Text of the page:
Michael Eavis Interview

An intimate chat about the festival - from the organisational challenges involved in running such a huge affair to the ethical and practical reasons why people can not jump the fence any more.

Imagine our excitement when the big man, the ‘Godfather’ of festivals and the most famous farmer in the world invited us down, not only for a good old chat, but also to give us a personal guided tour of Worthy Farm – which regularly becomes The Glastonbury Festival. The site was hauntingly quiet without the hundred thousand festival goers we would usually see there, but still retained its uniquely enchanting air.

As Michael drove us around the rolling green fields in his land rover, we talked about the festival – from the organisational challenges involved in running such a huge affair to the ethical and practical reasons why people can not jump the fence any more… Here are some highlights from the conversation…

Virtual Festivals: So, why is buying a ticket is so important this year?

Michael Eavis: We’re making the case that you need to buy a ticket for three reasons. One there’s the upgraded security patrols, the engineering of the fences and the fact that you won’t even be able to get a bus to the site or a car into the carpark without tickets; two there’s the responsibility everyone has for the future of the festival; and three there’s the moral duty towards the charities – Oxfam, Water Aid, Greenpeace – who all benefit enormously from the money raised by the festival. That last one is massively important – without the festival the money will just stop. Do people care about that? I hope they do.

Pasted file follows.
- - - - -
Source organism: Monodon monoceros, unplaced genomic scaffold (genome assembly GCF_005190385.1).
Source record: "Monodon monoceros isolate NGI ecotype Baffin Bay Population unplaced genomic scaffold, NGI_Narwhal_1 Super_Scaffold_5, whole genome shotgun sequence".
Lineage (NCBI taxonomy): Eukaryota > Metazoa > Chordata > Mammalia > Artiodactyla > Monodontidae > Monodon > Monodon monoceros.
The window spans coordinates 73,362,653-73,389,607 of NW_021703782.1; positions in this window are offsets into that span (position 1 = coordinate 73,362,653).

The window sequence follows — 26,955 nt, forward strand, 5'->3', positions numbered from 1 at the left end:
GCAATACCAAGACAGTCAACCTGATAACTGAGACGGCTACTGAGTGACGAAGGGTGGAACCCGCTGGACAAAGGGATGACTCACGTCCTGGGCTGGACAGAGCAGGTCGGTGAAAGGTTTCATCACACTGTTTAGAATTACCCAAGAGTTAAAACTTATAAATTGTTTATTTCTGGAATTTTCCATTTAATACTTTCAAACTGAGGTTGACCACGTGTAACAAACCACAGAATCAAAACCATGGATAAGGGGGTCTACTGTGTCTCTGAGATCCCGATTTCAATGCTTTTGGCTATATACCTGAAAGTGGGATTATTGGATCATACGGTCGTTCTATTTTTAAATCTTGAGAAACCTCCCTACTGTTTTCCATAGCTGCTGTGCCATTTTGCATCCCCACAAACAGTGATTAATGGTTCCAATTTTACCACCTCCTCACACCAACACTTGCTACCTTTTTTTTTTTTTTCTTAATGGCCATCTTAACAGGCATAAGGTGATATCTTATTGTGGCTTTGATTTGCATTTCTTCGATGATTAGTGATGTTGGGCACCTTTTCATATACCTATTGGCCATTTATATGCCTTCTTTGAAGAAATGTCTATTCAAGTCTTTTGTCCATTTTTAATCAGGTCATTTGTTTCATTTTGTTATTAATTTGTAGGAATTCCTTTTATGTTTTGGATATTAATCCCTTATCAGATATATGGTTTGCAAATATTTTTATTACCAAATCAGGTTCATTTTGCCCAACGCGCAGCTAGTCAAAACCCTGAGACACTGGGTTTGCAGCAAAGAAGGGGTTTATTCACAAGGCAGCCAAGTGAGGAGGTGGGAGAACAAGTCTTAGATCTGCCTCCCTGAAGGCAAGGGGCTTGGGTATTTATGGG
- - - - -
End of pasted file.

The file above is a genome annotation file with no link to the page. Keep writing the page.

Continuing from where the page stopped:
So what about people who just think the fence and security is a big challenge?

Whether or not people see the security and the engineering as a reason to buy a ticket or simply a challenge isn’t really that important. What people should realise is how vital the other two points are. I don’t want people to think that we intend this to be the last Glastonbury Festival – but whether it is or not is down to how people behave this year. It’s a bit like looking after the environment – we all have to act responsibly or we’ll mess it up for everyone else.

Ultimately we’re spending more – a lot more – on the organisation of the festival this year. But it’s a fine line between what we spend now and being able to keep it running in the future.

Of course you’re probably more in tune with what people are intending to do aren’t you? I mean, people tend to tell me what they want me to hear don’t they… they’re not telling me the truth most of the time!